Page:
Speakers

Speakers

Photo of Jamie Shea
Jamie Shea

Senior Fellow for Peace, Security and Defense at Friends of Europe, and former Deputy Assistant Secretary General for Emerging Security Challenges at the North Atlantic Treaty Organization (NATO)

Show more information on Jamie Shea
Retiring from NATO in September 2018 after 38 years at the organisation, Jamie Shea has occupied a number of senior positions at NATO across a wide range of areas, including external relations, press and media, and policy planning. As NATO’s spokesperson, he was the face of the Alliance during the Bosnia and Kosovo conflicts. He later worked as the Director of Policy Planning in the private office of former Secretary General Rasmussen during the preparation of NATO’s 2010 Strategic Concept. Shea is also a regular lecturer and conference speaker on NATO and European security affairs.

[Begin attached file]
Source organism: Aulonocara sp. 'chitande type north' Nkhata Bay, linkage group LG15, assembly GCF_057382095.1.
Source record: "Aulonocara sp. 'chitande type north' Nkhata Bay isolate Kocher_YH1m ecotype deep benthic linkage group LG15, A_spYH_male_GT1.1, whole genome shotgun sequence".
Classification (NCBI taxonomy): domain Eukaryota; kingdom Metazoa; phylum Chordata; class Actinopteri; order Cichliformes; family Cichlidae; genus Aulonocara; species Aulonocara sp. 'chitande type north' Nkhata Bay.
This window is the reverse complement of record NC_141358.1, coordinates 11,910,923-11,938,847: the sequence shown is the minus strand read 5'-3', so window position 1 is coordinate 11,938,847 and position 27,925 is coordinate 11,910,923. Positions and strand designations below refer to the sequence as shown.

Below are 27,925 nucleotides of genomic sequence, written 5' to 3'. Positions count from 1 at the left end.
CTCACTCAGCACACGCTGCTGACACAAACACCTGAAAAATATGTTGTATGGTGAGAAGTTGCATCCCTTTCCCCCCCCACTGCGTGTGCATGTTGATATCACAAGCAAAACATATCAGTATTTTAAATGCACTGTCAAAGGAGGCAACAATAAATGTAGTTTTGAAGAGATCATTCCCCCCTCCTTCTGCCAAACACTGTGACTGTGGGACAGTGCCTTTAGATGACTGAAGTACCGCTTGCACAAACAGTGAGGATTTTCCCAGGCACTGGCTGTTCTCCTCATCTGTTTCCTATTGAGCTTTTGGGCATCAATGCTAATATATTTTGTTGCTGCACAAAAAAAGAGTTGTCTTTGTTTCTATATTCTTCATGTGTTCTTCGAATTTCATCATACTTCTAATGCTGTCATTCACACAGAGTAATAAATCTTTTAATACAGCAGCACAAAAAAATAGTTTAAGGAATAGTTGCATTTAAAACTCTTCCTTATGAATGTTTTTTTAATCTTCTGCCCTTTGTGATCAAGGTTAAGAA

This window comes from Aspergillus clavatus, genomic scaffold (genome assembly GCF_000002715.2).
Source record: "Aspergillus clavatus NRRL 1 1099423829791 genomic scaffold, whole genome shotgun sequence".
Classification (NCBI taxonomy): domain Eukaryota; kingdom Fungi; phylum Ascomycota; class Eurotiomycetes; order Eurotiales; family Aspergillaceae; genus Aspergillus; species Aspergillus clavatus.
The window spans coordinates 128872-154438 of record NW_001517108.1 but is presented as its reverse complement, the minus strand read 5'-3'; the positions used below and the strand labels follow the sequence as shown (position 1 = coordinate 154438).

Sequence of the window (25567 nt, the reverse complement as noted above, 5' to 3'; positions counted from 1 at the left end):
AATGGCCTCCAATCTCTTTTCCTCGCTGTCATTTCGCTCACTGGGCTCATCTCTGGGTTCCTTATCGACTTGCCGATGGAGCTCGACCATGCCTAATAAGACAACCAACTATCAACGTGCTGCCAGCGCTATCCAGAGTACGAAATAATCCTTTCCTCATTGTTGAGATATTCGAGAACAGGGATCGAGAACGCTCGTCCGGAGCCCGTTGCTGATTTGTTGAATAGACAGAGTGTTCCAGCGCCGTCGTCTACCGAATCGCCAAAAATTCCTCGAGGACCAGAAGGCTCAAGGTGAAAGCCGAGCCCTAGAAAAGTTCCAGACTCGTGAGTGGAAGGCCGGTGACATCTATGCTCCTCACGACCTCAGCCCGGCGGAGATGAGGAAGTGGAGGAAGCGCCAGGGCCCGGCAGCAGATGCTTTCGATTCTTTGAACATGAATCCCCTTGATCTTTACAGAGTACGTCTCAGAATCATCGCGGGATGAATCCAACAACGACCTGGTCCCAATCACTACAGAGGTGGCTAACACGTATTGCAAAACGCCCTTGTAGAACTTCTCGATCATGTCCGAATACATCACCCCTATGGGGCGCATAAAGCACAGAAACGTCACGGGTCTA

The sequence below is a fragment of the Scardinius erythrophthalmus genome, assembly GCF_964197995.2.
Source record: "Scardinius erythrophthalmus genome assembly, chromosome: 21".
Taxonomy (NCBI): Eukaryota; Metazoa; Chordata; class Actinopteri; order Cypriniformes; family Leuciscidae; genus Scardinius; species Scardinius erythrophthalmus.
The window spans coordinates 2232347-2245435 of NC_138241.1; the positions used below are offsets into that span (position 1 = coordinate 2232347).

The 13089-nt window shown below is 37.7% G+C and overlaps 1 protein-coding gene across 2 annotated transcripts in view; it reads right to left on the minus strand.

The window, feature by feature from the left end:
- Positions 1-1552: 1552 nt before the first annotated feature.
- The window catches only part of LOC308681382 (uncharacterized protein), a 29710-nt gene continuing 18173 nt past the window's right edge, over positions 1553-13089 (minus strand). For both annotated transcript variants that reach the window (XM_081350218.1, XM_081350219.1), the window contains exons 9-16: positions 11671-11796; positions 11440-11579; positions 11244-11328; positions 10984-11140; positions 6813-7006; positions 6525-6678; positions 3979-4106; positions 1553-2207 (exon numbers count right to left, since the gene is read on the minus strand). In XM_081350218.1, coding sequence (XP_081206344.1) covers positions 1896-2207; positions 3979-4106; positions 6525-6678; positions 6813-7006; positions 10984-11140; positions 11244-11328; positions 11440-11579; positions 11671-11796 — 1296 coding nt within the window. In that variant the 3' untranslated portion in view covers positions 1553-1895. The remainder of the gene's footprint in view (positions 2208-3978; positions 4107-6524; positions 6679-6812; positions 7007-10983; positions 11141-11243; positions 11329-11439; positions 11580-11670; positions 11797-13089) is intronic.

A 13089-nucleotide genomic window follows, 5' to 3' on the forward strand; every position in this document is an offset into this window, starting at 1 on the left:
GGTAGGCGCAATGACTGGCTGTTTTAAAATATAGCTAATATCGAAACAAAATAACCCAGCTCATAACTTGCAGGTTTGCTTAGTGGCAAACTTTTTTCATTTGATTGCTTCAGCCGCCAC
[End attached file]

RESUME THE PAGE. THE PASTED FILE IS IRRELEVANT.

Photo of Patrick Turner
Patrick Turner

NATO Assistant Secretary General for Defence Policy and Planning

Show more information on Patrick Turner
Patrick Turner was appointed Assistant Secretary General for Defence Policy and Planning in 2018. In this position, he acts as Chair of the Defence Policy and Planning Committee (DPPC), the senior advisory body to the North Atlantic Council on defence matters concerning all member countries and leading on defence aspects of Partnerships. Prior to this position, Turner worked as UK Deputy Permanent Representative to the North Atlantic Council, Command Secretary to Headquarters Land Command, Minister of Defence at the British Embassy in Washington and has held several positions at the British Ministry of Defence.